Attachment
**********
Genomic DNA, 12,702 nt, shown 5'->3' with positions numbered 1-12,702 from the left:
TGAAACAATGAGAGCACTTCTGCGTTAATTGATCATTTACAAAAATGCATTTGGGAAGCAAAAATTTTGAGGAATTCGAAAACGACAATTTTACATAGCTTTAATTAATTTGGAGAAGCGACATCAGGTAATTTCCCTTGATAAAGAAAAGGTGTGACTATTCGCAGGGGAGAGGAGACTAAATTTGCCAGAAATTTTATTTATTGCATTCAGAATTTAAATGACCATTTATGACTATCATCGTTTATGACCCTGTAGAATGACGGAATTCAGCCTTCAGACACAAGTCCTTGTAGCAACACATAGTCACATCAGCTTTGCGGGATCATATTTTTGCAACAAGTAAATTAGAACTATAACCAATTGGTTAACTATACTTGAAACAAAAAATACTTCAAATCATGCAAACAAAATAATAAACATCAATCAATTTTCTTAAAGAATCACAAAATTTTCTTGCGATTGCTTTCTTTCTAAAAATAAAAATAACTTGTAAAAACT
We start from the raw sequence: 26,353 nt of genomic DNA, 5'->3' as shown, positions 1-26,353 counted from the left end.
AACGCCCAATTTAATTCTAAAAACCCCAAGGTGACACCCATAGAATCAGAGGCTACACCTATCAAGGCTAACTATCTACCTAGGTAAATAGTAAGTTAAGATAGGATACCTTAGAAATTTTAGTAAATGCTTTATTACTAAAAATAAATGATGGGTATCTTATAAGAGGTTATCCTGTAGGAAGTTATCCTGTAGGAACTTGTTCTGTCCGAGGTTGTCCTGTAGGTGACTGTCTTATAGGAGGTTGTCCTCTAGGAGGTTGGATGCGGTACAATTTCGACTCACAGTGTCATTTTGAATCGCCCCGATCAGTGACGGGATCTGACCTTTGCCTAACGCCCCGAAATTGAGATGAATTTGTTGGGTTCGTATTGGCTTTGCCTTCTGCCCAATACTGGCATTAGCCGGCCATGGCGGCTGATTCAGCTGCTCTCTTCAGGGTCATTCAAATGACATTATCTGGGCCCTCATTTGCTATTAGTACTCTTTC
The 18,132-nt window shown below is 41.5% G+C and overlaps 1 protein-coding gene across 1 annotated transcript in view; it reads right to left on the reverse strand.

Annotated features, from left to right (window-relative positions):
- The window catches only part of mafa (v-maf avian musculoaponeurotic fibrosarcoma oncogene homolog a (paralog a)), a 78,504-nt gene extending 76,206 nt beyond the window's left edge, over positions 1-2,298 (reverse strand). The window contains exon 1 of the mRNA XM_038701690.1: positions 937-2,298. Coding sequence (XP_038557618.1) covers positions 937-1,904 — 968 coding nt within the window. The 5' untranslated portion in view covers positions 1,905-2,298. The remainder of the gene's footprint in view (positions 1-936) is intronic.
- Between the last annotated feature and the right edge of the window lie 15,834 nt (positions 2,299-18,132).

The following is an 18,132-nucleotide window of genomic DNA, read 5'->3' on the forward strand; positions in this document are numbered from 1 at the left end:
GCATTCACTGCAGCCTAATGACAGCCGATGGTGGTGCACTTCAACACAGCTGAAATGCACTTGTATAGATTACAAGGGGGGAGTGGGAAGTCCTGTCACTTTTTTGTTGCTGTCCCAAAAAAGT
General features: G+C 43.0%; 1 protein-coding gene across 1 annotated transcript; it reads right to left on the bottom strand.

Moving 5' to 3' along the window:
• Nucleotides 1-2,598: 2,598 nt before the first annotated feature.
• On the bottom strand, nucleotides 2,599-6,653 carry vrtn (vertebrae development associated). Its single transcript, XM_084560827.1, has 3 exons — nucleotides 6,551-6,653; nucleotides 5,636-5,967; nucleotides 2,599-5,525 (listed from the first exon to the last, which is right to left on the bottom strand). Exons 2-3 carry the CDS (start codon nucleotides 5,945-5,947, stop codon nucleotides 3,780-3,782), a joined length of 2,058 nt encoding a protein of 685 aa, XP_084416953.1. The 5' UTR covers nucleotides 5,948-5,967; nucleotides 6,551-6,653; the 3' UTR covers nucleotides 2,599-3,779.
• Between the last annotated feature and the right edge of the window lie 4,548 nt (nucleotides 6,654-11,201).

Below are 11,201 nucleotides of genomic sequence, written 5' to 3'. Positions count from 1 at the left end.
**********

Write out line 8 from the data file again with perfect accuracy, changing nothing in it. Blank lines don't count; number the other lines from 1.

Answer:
- Between the last annotated feature and the right edge of the window lie 15,834 nt (positions 2,299-18,132).